Yet from hard splint to air cast, from swelling to healing, from sitting to standing, from hopping to shuffling, from strength to strength (Psa 84:7), God holds my hands and brings me through each difficult time, inviting me to experience his peace that passes understanding.
And because of my fall, I learned how to use a wheelchair, navigate the stairs with crutches, and practice patience—an experience that has made me more compassionate with those who cannot walk.
Before I had my ankle surgery, a friend told me that her doctor brother said, “We do not have to tiis (tolerate) pain unnecessarily.” With all of our medical advances, we certainly do not need to bear pain unnecessarily. Yet there is another kind of pain that no painkiller can fix—the pain of a broken mind, heart, spirit, soul.
Psalm 34:18 declares that “The Lord is close to the brokenhearted and saves those who are crushed in spirit.” Psalm 51:17 says that “My sacrifice, O God, is a broken spirit; a broken and contrite heart you, God, will not despise.”
We live in a broken world, where we cannot fix things or run away from pain and grief. Yet Christians have assurance that our pain and sufferings are not in vain. For God works out all things—good and bad—for our good, for those he calls for his purpose.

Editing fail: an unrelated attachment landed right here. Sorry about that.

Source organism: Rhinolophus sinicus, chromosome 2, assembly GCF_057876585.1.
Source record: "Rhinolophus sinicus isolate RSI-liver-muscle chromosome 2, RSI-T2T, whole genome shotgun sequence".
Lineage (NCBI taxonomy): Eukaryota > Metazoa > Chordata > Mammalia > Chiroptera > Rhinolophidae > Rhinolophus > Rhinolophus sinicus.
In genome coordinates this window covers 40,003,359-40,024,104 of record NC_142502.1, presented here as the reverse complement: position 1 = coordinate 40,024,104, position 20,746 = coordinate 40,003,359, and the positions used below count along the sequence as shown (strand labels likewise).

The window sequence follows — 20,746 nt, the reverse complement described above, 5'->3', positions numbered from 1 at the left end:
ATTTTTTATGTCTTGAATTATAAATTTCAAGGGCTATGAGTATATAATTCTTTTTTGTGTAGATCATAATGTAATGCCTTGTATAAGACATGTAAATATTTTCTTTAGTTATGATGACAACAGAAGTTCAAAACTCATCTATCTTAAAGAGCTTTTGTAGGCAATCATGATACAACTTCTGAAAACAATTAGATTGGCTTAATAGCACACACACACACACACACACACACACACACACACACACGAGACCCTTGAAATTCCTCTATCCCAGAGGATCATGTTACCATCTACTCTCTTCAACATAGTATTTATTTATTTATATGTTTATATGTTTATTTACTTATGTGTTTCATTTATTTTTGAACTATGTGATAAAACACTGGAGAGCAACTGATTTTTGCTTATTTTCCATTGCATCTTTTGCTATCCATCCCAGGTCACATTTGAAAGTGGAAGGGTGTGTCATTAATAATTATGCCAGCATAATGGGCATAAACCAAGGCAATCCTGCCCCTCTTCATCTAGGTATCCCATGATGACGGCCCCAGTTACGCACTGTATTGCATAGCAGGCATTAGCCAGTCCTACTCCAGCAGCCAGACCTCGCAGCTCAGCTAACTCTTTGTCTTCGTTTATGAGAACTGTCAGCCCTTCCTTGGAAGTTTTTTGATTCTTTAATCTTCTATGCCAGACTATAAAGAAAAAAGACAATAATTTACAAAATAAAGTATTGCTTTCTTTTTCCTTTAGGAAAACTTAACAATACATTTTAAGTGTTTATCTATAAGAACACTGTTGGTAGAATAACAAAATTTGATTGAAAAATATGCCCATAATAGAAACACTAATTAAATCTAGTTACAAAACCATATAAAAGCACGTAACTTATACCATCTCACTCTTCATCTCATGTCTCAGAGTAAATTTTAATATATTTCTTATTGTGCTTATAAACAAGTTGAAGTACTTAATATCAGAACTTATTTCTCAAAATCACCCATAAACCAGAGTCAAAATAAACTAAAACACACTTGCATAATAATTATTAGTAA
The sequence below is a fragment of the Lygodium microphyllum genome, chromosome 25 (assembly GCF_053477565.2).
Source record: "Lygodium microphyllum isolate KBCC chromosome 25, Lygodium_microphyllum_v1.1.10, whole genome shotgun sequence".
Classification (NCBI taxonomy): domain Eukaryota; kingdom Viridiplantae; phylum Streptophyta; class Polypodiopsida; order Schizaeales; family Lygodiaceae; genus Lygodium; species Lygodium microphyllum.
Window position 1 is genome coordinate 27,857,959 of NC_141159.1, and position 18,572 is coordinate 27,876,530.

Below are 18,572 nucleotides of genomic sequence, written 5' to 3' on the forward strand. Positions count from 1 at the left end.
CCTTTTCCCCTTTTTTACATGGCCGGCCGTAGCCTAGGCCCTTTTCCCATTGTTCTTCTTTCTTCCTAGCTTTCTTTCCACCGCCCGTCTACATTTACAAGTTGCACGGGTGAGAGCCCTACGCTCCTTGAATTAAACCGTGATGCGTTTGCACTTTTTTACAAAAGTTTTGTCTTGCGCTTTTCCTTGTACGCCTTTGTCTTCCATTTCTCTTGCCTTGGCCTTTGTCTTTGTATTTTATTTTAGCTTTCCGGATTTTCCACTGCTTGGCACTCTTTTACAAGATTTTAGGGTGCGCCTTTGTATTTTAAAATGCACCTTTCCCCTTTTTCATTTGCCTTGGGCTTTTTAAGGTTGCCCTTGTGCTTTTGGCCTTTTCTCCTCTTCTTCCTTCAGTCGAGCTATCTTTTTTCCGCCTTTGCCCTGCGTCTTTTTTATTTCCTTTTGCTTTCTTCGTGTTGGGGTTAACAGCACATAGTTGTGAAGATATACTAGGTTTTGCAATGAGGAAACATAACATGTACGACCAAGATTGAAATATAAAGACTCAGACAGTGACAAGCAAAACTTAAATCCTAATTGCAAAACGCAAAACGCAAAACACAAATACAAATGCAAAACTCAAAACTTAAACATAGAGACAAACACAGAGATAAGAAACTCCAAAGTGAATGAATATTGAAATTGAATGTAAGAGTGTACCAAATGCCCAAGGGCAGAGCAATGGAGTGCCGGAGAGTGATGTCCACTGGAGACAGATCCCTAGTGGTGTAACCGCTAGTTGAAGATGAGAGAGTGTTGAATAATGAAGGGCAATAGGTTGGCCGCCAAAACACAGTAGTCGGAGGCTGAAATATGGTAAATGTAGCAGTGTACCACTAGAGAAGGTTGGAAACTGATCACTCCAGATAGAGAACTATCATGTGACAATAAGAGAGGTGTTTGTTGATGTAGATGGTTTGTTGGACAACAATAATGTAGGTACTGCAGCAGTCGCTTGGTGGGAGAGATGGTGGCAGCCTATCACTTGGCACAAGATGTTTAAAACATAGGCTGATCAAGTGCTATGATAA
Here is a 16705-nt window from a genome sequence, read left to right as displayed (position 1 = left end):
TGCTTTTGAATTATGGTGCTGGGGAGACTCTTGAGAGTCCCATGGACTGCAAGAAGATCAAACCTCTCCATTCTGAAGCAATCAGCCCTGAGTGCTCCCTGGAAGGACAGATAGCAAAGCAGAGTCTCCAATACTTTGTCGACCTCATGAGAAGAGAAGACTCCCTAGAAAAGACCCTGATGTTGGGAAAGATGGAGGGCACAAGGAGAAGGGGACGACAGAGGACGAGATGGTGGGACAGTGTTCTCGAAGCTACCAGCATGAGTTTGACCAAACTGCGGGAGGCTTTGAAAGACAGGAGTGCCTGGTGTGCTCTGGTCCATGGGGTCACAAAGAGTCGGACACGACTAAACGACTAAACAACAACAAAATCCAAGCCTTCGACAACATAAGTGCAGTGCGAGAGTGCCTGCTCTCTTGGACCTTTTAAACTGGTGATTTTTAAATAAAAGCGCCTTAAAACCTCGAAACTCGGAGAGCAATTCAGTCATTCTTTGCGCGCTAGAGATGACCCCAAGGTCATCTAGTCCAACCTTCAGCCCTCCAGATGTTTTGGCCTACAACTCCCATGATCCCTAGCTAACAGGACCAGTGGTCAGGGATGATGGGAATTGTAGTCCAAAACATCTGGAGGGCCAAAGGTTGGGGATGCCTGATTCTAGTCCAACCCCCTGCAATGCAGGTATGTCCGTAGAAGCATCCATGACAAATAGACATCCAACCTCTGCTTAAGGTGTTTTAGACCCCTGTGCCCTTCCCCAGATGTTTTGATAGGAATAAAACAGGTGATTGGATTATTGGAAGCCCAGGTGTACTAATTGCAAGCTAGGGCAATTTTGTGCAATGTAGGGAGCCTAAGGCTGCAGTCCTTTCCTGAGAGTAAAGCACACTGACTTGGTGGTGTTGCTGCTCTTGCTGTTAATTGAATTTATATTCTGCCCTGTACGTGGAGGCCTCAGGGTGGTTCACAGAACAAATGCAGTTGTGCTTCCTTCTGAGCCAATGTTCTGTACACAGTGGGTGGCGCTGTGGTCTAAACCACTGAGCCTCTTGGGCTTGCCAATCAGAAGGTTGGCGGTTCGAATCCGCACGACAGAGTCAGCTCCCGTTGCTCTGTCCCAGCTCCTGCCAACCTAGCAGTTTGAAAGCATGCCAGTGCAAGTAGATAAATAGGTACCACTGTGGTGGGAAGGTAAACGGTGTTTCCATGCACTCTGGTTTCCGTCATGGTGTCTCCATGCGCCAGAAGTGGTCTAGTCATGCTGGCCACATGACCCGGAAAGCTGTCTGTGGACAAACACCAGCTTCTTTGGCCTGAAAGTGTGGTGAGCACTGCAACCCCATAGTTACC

Because of my cancer, I have become more compassionate towards others who are suffering. Compassion asks us to go where it hurts, to enter into the places of pain, to share in brokenness, fear, confusion, and anguish. Compassion challenges us to cry out with those in misery, to mourn with those who are lonely, to weep with those in tears. Compassion requires us to be weak with the weak, vulnerable with the vulnerable, and powerless with the powerless. Compassion means full immersion in the condition of being human.
As Henri Nouwen wisely observed: “The dance of life finds its beginnings in grief. . . Here a completely new way of living is revealed. It is the way in which pain can be embraced, not out of a desire to suffer, but in the knowledge that something new will be born in the pain.”